STATE OF NEW YORK
DIVISION OF HOUSING AND COMMUNITY RENEWAL
OFFICE OF RENT ADMINISTRATION
92-31 UNION HALL STREET
JAMAICA, NEW YORK 11433
------------------------------------X S.J.R. 6254
IN THE MATTER OF THE ADMINISTRATIVE : ADMINISTRATIVE REVIEW
APPEAL OF DOCKET NO. FC 110115-RT
: DISTRICT RENT OFFICE
Mark Adelson, DOCKET NO. BB 110020-R
ORDER AND OPINION REMANDING THE PROCEEDING TO THE RENT
On March 8, 1991, the above-named petitioner-tenant filed a
Petition for Administrative Review against an order issued on
February 7, 1991, by Rent Administrator, concerning the housing
accommodations known as 23-15 30th Avenue, Astoria, New York,
Apartment No. A1, wherein it was determined that the owner had
overcharged the tenant.
Subsequent thereto, the petitioner-tenant filed a petition in the
Supreme Court pursuant to Article 78 of the Civil Practice Law and
Rules, in the nature of mandamus, for a judgment directing
determination of the petitioner's administrative appeal.
The Administrative Appeal is being determined pursuant to the
provisions of Section 2522.4 of the Rent Stabilization Code.
The issue herein is whether the Rent Administrator's order was
The Commissioner has reviewed all of the evidence in the record
and has carefully considered that portion of the record relevant
to the issue raised by the administrative appeal.
The tenant originally commenced this proceeding by filing a
complaint of rent overcharge on May 20, 1987. The tenant assumed
occupancy in March, 1986 at a rent of $728.00 per month. In the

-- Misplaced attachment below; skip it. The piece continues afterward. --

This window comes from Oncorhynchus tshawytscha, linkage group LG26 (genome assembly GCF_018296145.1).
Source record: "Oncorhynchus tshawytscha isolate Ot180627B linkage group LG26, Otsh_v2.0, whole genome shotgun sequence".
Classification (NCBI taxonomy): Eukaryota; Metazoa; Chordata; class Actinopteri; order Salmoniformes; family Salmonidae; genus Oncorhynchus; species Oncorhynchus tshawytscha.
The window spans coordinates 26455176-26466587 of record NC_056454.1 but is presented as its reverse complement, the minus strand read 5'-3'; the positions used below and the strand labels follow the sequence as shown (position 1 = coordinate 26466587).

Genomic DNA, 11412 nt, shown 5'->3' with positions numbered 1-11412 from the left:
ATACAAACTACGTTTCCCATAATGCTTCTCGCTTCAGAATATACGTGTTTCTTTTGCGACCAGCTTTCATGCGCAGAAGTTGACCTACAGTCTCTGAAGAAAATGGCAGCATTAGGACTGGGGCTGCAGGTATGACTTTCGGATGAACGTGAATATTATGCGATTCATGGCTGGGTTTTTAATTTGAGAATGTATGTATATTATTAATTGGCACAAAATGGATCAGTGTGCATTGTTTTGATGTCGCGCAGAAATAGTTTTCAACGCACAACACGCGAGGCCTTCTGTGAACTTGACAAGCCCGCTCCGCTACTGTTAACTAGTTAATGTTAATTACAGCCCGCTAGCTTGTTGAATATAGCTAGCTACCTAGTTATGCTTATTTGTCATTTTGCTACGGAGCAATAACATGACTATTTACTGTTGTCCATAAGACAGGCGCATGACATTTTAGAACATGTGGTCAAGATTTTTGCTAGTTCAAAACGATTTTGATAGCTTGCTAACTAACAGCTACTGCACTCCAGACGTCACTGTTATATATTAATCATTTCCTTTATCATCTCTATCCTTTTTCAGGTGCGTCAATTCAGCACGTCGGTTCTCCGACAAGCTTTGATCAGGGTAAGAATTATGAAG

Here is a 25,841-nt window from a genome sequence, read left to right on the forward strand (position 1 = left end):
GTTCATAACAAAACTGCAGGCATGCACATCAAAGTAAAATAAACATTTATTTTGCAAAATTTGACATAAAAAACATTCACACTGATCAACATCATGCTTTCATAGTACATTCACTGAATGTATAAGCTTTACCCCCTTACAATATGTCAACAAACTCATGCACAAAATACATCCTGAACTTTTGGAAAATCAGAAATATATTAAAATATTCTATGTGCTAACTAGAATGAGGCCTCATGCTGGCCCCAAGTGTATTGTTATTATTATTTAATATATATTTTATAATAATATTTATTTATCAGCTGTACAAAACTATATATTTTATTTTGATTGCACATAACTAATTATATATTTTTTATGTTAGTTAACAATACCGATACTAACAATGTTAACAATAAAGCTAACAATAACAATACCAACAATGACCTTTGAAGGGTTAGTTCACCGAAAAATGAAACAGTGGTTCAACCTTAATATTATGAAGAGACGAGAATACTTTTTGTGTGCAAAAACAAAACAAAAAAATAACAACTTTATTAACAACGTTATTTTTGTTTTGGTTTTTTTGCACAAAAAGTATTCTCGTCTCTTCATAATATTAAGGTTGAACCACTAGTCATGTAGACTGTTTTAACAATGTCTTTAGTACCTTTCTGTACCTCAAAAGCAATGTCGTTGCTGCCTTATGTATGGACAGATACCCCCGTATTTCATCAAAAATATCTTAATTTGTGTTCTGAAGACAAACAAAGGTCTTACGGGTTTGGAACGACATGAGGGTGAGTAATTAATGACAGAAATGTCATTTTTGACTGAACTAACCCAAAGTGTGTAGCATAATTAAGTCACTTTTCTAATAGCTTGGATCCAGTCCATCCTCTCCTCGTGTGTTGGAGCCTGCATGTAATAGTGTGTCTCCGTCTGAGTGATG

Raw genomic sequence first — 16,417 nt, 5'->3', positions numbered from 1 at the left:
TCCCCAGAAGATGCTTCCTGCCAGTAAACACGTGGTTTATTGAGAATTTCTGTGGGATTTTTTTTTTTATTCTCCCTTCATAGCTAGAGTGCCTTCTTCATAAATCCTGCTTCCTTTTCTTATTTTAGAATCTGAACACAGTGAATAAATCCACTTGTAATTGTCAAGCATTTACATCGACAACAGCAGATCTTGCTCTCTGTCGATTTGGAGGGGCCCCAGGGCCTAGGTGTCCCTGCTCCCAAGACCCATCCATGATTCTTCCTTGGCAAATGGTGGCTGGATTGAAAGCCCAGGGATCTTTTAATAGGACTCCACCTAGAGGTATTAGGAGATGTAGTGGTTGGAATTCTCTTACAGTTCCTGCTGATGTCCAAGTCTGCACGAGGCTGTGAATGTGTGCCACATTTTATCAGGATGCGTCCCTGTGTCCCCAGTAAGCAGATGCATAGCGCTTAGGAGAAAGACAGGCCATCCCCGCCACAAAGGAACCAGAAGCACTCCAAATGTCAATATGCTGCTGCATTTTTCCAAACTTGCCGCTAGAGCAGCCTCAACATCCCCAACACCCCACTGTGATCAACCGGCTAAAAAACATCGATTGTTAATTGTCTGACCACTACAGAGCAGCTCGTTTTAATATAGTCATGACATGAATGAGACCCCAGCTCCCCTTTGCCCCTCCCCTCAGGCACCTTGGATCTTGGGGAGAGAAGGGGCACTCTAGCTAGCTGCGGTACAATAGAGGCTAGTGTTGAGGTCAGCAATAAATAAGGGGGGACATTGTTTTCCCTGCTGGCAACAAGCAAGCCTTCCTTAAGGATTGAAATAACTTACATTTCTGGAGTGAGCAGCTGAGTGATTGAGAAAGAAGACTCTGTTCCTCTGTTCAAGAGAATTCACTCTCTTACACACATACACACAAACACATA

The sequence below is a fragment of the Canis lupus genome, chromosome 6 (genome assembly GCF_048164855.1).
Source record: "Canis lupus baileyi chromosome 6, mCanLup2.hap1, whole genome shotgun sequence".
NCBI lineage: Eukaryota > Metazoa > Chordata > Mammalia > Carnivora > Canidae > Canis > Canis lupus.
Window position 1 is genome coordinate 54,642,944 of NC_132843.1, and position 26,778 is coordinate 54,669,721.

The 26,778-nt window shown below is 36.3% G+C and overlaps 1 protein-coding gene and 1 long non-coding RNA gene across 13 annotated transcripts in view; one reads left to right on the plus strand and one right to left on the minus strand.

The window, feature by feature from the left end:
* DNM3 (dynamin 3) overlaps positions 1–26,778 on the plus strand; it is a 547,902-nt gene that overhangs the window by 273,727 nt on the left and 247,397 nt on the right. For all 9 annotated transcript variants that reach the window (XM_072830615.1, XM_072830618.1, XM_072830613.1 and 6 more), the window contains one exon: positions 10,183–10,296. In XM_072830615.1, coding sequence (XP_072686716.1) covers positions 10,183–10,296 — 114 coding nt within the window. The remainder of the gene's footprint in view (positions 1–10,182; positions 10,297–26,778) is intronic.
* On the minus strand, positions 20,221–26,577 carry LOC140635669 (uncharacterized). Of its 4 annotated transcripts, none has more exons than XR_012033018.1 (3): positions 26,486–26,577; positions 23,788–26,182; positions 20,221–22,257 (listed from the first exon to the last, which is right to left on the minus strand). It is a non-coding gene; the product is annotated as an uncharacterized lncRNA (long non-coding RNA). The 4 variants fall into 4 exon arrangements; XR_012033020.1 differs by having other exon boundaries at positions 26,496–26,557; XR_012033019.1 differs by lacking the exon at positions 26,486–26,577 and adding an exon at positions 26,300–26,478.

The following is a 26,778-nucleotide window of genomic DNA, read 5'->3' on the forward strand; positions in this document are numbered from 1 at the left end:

complaint, the tenant stated that the former tenant had paid a
rent of $322.27, but that, in addition to the guidelines and
vacancy increases, the owner had added a monthly charge of $334.39
for the cost of kitchen improvements. The tenant doubted that
these improvements - which computed to an overall cost of
$13,000.00 - were ever made. The tenant then demanded an
inspection to verify the actual value of the owner's claim.
The owner was served with a copy of the complaint and was directed
to submit a complete rental history. The owner was advised that
if it claimed a rent increase for the installation of new
equipment, it was required to submit invoices showing the cost and
date of installation.
In response, the owner submitted the lease history and the initial
registration form documenting the initial rent of the subject
premises at $322.27 per month, as well as a one page invoice from
a contractor listing various improvements and repairs to the
apartment at a total cost of $13,376.00. The owner also stated
that the complaint failed to mention that there was a tenant prior
to the complainant, who lived in the apartment from April, 1985 to
March, 1986 at a rent of $700.00 per month. Also included was a
copy of the cancelled check to the contractor, for the full amount
claimed, dated April 30, 1985, and a copy of the lease for the
prior tenant at a rent of $700.00 per month. Finally, the owner
included a DHCR order partially approving an MCI application, for
which it had recently filed a PAR.
On November 26, 1990 the Administrator sent a Final Notice and
preliminary findings of rent overcharges in the amount of
$6,047.40, including treble damages and excess security.
In a letter dated December 7, 1990, the tenant's attorney
questioned the basis for the Administrator's preliminary
determinations, especially the claimed cost of the improvements.
Copies of all invoices, cancelled checks and other submissions